And of course, the interconnectedness of mind and body. Before it happened I had a great deal of anxiety around getting the virus, both for myself and for my husband. Once it did happen I was conscious of the importance of trying to maintain a positive attitude, a strong and clear intent to get better. Don’t get me wrong, during the waves of attack this nasty bug kept mounting, I veered from anxious to scared to relieved and back to scared again. I tried to keep in mind a need and want to keep living and a determination to do so. This sounds melodramatic when I read it back now, but that’s how it felt. 

The other part of this interconnectedness was to nurture a sense of healing. For me that meant letting go of the (bad) news, the tales of mismanagement, lockdown transgression, mad statements by crazy so-called leaders. I stopped watching or listening to anything that made me angry. Good news was ok, no news was even better. Being in the moment, right here, right now: the sun is shining, I can see blossom from my window. And the birdsong – did I mention the birdsong?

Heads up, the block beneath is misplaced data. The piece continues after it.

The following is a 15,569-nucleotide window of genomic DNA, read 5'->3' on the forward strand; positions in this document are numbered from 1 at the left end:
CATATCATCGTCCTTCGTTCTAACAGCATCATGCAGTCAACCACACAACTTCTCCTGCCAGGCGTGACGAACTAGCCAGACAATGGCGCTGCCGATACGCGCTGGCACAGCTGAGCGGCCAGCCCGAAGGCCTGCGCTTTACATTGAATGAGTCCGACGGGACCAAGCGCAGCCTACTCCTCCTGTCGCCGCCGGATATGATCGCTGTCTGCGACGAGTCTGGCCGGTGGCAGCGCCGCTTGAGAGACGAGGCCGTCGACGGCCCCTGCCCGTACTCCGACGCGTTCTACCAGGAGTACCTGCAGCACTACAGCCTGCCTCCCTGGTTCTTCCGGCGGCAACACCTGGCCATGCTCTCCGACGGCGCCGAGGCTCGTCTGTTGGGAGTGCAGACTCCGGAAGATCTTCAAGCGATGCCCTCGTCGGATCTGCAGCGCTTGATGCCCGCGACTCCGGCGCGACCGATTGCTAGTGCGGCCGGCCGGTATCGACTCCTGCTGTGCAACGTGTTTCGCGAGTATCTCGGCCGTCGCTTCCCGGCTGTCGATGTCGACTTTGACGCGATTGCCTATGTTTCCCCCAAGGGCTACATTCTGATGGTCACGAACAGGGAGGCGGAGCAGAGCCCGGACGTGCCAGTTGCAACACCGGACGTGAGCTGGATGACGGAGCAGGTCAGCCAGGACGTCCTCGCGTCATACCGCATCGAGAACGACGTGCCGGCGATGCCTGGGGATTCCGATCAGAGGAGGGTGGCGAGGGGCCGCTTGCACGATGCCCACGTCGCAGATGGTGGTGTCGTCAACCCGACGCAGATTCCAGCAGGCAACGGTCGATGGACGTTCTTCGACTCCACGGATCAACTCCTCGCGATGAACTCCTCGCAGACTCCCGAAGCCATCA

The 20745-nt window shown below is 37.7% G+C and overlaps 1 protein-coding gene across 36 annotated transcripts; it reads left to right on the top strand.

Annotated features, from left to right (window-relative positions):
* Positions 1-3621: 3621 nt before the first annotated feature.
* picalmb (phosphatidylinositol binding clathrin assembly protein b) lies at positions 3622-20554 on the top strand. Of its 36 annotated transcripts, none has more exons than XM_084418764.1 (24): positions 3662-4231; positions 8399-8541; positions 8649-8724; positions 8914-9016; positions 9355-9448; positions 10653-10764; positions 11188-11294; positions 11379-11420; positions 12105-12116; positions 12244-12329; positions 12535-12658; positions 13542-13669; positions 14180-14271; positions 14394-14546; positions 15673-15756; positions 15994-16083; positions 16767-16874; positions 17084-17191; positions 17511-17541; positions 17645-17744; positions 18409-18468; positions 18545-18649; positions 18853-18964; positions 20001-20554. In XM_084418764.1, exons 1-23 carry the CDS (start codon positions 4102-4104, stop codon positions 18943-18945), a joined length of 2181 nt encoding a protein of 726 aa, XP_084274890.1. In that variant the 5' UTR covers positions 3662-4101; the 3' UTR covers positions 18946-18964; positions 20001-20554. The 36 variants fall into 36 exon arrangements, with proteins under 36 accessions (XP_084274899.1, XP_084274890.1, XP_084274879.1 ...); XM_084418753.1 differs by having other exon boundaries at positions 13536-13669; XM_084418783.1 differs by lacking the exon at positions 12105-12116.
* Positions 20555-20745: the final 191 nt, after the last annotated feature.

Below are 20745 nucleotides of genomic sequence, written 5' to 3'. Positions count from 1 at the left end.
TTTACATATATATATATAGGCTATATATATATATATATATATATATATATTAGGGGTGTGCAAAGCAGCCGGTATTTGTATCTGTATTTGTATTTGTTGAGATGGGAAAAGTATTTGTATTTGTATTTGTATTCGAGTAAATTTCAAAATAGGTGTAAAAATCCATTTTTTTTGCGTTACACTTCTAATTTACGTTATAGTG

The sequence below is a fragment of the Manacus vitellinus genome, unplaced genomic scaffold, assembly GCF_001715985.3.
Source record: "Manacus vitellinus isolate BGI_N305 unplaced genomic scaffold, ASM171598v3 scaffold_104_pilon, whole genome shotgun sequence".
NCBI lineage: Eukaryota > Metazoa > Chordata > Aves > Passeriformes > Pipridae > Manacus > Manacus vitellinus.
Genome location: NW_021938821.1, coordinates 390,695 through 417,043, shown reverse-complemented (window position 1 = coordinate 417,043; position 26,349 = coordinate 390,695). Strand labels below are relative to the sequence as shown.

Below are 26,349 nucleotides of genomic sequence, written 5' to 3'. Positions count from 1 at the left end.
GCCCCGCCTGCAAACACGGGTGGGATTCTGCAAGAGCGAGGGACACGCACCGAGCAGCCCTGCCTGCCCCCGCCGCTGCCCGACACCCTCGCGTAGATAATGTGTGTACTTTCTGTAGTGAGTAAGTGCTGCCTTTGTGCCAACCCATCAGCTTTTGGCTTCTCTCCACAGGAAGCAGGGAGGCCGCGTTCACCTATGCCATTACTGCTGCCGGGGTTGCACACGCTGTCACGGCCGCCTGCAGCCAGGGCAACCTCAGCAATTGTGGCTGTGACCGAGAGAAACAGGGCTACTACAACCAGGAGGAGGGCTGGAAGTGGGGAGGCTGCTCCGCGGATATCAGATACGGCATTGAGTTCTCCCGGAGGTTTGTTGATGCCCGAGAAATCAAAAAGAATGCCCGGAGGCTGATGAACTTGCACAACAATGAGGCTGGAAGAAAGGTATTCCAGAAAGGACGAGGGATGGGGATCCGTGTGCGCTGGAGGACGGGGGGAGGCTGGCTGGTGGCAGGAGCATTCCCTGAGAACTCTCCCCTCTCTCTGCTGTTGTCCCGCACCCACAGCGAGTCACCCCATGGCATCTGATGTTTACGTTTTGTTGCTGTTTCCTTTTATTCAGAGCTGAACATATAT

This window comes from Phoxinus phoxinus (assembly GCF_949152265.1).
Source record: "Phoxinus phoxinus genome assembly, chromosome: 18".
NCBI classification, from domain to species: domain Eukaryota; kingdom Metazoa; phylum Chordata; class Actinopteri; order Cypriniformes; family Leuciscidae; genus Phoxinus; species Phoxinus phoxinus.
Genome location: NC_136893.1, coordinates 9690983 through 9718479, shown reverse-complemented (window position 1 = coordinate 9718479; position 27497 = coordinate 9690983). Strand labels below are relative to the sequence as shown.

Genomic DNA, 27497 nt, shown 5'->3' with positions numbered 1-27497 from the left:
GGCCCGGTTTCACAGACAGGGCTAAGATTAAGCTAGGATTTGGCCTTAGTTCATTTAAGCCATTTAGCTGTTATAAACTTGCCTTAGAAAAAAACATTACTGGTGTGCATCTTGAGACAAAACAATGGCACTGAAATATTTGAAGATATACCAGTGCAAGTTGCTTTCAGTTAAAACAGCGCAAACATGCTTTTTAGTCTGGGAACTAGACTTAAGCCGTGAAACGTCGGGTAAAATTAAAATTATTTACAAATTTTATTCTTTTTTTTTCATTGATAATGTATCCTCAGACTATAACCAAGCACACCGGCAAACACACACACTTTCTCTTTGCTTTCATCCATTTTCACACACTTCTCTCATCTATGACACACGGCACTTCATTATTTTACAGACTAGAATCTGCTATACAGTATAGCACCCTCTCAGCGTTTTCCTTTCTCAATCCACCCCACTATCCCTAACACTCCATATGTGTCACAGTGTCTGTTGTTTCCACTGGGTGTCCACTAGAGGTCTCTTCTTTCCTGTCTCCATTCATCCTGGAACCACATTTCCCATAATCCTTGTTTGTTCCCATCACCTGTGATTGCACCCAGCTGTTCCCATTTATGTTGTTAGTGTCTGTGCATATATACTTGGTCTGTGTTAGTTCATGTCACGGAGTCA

5 things I have found helpful in coping with anxiety

A few friends have posted things to do with anxiety recently, so I thought I would share what I personally find really useful, and many of my clients seem to do too.

1 Concentrating on this moment (and the next, and the next) 

When I get anxious about something which may (or may not) happen in the future, (for example,  going walking up a mountain in Wales when I don’t think I’m fit enough) I say to myself, ‘right now you are ok. everything is ok. Concentrate on this, right now it’s all ok’. And repeat.

2 Do something to get some distance